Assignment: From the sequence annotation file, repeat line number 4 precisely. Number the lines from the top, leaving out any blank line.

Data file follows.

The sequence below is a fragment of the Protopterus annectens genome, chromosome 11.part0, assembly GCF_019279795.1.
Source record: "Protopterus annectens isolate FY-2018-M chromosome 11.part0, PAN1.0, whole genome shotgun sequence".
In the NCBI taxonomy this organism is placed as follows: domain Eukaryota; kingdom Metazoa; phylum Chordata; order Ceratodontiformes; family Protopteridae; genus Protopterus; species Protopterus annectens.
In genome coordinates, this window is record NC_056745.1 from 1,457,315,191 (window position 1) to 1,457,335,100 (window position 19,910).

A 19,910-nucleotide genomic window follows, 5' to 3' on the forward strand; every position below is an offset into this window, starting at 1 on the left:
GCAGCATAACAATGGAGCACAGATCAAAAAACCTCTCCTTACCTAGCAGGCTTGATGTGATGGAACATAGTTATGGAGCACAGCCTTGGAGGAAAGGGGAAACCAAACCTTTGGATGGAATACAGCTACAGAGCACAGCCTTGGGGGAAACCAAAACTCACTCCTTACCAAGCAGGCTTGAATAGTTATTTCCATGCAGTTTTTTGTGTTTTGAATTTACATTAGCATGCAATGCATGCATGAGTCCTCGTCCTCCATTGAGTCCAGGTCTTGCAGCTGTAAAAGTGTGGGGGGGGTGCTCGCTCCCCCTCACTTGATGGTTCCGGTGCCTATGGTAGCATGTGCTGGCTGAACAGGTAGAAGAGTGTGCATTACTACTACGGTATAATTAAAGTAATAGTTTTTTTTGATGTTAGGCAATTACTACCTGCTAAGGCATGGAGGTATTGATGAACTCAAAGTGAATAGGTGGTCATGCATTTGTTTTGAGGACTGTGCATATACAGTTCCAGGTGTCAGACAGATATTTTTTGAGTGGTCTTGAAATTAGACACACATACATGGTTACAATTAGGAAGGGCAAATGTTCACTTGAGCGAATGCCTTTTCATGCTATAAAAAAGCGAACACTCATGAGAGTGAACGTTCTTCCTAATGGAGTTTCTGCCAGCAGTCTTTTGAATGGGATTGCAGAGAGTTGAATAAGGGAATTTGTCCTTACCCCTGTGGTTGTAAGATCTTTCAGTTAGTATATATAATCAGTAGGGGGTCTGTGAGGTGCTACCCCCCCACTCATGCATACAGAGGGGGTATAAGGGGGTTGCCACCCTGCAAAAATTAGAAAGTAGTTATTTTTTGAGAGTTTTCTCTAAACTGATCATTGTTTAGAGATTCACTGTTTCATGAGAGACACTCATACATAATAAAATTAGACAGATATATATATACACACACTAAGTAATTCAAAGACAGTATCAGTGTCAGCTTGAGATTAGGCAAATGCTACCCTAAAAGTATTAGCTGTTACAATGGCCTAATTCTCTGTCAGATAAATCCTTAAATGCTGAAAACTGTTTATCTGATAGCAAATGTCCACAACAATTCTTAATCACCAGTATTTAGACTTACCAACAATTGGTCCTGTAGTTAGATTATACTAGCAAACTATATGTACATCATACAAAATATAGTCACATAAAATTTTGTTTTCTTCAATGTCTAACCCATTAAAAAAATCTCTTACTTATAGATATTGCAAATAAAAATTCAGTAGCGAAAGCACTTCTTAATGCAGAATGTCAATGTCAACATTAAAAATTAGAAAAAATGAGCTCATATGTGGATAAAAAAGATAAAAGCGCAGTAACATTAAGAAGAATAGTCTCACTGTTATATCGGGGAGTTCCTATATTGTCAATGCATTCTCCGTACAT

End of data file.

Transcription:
In genome coordinates, this window is record NC_056745.1 from 1,457,315,191 (window position 1) to 1,457,335,100 (window position 19,910).